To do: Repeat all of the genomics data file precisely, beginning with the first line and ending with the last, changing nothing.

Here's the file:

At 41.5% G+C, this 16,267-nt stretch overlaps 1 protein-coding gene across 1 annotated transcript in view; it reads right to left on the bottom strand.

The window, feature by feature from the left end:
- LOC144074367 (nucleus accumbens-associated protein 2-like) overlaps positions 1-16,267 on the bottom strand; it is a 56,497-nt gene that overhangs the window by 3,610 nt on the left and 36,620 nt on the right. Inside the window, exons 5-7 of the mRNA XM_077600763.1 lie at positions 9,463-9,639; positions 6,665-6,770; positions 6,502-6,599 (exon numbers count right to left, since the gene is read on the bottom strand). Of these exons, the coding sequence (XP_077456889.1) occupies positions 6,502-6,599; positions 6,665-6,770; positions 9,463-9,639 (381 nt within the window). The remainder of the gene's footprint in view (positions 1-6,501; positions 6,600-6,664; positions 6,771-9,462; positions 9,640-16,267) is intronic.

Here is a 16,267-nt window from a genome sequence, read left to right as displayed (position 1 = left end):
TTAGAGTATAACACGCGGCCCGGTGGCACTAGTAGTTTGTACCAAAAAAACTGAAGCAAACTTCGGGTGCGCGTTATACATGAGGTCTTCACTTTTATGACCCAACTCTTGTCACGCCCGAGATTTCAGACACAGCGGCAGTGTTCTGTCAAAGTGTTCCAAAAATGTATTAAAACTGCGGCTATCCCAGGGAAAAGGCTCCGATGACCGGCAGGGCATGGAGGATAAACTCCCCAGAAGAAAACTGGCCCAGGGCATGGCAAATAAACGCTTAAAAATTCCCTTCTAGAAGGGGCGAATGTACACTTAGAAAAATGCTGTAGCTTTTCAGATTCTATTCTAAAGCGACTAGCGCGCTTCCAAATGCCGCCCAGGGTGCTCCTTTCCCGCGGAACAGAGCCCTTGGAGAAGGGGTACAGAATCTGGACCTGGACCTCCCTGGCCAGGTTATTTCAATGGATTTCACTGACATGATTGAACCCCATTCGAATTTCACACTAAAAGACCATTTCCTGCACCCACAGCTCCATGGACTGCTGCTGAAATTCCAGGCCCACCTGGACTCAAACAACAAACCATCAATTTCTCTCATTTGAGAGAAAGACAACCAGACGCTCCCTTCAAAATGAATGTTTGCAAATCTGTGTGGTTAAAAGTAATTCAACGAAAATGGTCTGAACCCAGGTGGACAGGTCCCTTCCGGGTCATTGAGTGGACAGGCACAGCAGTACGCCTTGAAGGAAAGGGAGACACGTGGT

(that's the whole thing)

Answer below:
At 41.5% G+C, this 16,267-nt stretch overlaps 1 protein-coding gene across 1 annotated transcript in view; it reads right to left on the bottom strand.

The window, feature by feature from the left end:
- LOC144074367 (nucleus accumbens-associated protein 2-like) overlaps positions 1-16,267 on the bottom strand; it is a 56,497-nt gene that overhangs the window by 3,610 nt on the left and 36,620 nt on the right. Inside the window, exons 5-7 of the mRNA XM_077600763.1 lie at positions 9,463-9,639; positions 6,665-6,770; positions 6,502-6,599 (exon numbers count right to left, since the gene is read on the bottom strand). Of these exons, the coding sequence (XP_077456889.1) occupies positions 6,502-6,599; positions 6,665-6,770; positions 9,463-9,639 (381 nt within the window). The remainder of the gene's footprint in view (positions 1-6,501; positions 6,600-6,664; positions 6,771-9,462; positions 9,640-16,267) is intronic.

Here is a 16,267-nt window from a genome sequence, read left to right as displayed (position 1 = left end):
TTAGAGTATAACACGCGGCCCGGTGGCACTAGTAGTTTGTACCAAAAAAACTGAAGCAAACTTCGGGTGCGCGTTATACATGAGGTCTTCACTTTTATGACCCAACTCTTGTCACGCCCGAGATTTCAGACACAGCGGCAGTGTTCTGTCAAAGTGTTCCAAAAATGTATTAAAACTGCGGCTATCCCAGGGAAAAGGCTCCGATGACCGGCAGGGCATGGAGGATAAACTCCCCAGAAGAAAACTGGCCCAGGGCATGGCAAATAAACGCTTAAAAATTCCCTTCTAGAAGGGGCGAATGTACACTTAGAAAAATGCTGTAGCTTTTCAGATTCTATTCTAAAGCGACTAGCGCGCTTCCAAATGCCGCCCAGGGTGCTCCTTTCCCGCGGAACAGAGCCCTTGGAGAAGGGGTACAGAATCTGGACCTGGACCTCCCTGGCCAGGTTATTTCAATGGATTTCACTGACATGATTGAACCCCATTCGAATTTCACACTAAAAGACCATTTCCTGCACCCACAGCTCCATGGACTGCTGCTGAAATTCCAGGCCCACCTGGACTCAAACAACAAACCATCAATTTCTCTCATTTGAGAGAAAGACAACCAGACGCTCCCTTCAAAATGAATGTTTGCAAATCTGTGTGGTTAAAAGTAATTCAACGAAAATGGTCTGAACCCAGGTGGACAGGTCCCTTCCGGGTCATTGAGTGGACAGGCACAGCAGTACGCCTTGAAGGAAAGGGAGACACGTGGT